Speaking of fighting, Kratos has some new moves he can pull off when he is holding his axe. These come in the form of runic attacks, which need to be attached to the weapon and can be upgraded by spending XP. There is a limit of two that can be attached at a time, one heavy, and one light runic attack. These come in handy for disrupting enemy attacks or hitting multiple enemies at once. I mostly stuck with my favorites, but there is a large enough variety that I believe everyone can find something for them.
Throughout the game, new armors and enchantments can be bought and sometimes found to upgrade Kratos’ stats. In the beginning, I felt pretty even with my enemies, but towards the end of the game, after you have been upgrading for a while, there were some enemies I felt were just nuisances. That’s not to say that I think the game gets easy, I am just saying as you build Kratos and Atreus and get used to using your abilities, the game gets quite a bit more manageable as you would imagine.
Atreus, while not as customizable as Kratos, can be a great help in combat. He uses his bow and arrow to stun and damage enemies, but can also summon animals to do a lot of damage, or jump on a foe leaving them open for attack from Kratos. At the beginning of the game, he seems to have very niche assistance, but as he trains and upgrades, he truly becomes a reliable source. His upgrades largely revolve around his bow, but he can also get armor that lets him assist in other ways. I stuck with using armor that allowed him to pick up health stones for me in combat when I got low, much like Elizabeth from Bioshock Infinite which I loved then too.
There are quite a few enemies in God of War. You are first introduced to the zombies of the world who are pretty simple slow enemies that are never too hard to handle. As you battle your way through the game, you face dark elves, trolls, and not as many bosses as I had expected. Besides facing a certain god multiple times, you only get into an altercation with a god-like force one other time. The rest of the bosses are mythical creatures that stand in your way. Of course, this makes sense because Kratos is not on his path of vengeance anymore, but I expected to be fighting many Norse gods throughout my journey.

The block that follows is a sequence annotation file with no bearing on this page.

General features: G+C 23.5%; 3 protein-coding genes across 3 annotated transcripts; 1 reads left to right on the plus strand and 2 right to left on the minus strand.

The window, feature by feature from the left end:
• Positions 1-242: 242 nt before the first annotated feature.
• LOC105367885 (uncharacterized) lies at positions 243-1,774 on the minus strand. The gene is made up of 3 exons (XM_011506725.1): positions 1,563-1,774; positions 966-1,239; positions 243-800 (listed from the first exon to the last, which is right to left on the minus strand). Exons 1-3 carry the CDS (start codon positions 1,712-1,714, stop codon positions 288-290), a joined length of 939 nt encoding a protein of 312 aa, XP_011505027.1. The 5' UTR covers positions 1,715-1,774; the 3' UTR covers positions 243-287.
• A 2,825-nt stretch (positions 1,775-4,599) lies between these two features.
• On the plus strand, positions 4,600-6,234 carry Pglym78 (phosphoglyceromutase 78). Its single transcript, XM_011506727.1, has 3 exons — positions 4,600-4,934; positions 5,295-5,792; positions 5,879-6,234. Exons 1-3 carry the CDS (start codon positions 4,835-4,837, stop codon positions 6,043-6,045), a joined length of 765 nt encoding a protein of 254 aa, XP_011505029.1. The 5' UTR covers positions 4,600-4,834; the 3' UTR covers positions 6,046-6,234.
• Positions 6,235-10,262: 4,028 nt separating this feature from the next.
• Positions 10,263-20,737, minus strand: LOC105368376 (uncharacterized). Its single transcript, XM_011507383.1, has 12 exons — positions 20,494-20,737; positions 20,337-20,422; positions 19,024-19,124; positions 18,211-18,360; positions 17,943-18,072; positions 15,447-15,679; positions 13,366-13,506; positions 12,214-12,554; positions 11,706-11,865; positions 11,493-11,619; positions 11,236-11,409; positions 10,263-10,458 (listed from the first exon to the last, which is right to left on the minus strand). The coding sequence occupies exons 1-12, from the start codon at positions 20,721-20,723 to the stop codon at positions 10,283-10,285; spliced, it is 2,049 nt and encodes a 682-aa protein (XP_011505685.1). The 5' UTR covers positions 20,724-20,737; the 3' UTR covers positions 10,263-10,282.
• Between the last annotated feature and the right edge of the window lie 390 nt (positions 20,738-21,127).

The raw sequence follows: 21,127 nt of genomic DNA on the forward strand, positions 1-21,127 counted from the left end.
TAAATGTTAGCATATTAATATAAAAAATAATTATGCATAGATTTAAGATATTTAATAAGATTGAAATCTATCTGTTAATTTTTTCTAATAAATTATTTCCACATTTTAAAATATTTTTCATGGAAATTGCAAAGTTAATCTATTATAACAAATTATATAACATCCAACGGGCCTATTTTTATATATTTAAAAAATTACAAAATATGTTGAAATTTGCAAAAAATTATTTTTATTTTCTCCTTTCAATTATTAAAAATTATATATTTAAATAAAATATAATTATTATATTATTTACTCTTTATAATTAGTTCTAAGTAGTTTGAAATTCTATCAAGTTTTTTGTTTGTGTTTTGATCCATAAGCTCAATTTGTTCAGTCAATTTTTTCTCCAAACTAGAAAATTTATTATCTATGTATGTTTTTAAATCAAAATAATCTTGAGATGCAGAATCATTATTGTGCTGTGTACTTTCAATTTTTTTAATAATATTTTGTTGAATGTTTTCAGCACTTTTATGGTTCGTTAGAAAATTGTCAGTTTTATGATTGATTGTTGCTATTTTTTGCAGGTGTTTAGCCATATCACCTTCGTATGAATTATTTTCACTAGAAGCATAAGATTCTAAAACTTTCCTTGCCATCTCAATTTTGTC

What you do see of the other characters in God of War is very well done. Every character in this game has a personality to them and the voice acting associated with that character helps you feel for them and makes them relatable. Two brothers that are opposites of each other so they don’t get along? Been there. A man who just wants to feel anything? I could empathize with that. Every character in the game is believable and has a real-world element to them that if they were human and walked down the street, I could believe they were a real person.
If you have watched or listened to mine and Joel Campos’ “Pixel Street Podcast” (Facebook page HERE), you will have heard me say that I think this is the most beautiful game I have ever played. I already went over the character detail, but the environment in this game is second to none. The mix of shadows and bright colors in every setting of the game is truly expertly done. I am just playing on a slim PS4, so I can only imagine just how divine the game looks on a Pro.
In the end, God of War is a truly special video game. You get that brutality that the series is famous for, but there is so much more to this game that makes it stand out. The story is the best example of a father-son adventure that I have ever seen in the medium with great side characters that provide everything you could want from a side character. The story never feels like it gets too long, and the end will leave you wanting so much more.
A masterful rework of the God of War series
God of War gives everything that fans of the past games love in the series, but adds in so much more to make it a truly special experience. The story is relatable, and adds in the greatest father-son journey you will ever see in video games. It is another home run of a game for Sony and is for sure a contender for the greatest Playstation exclusive of all time.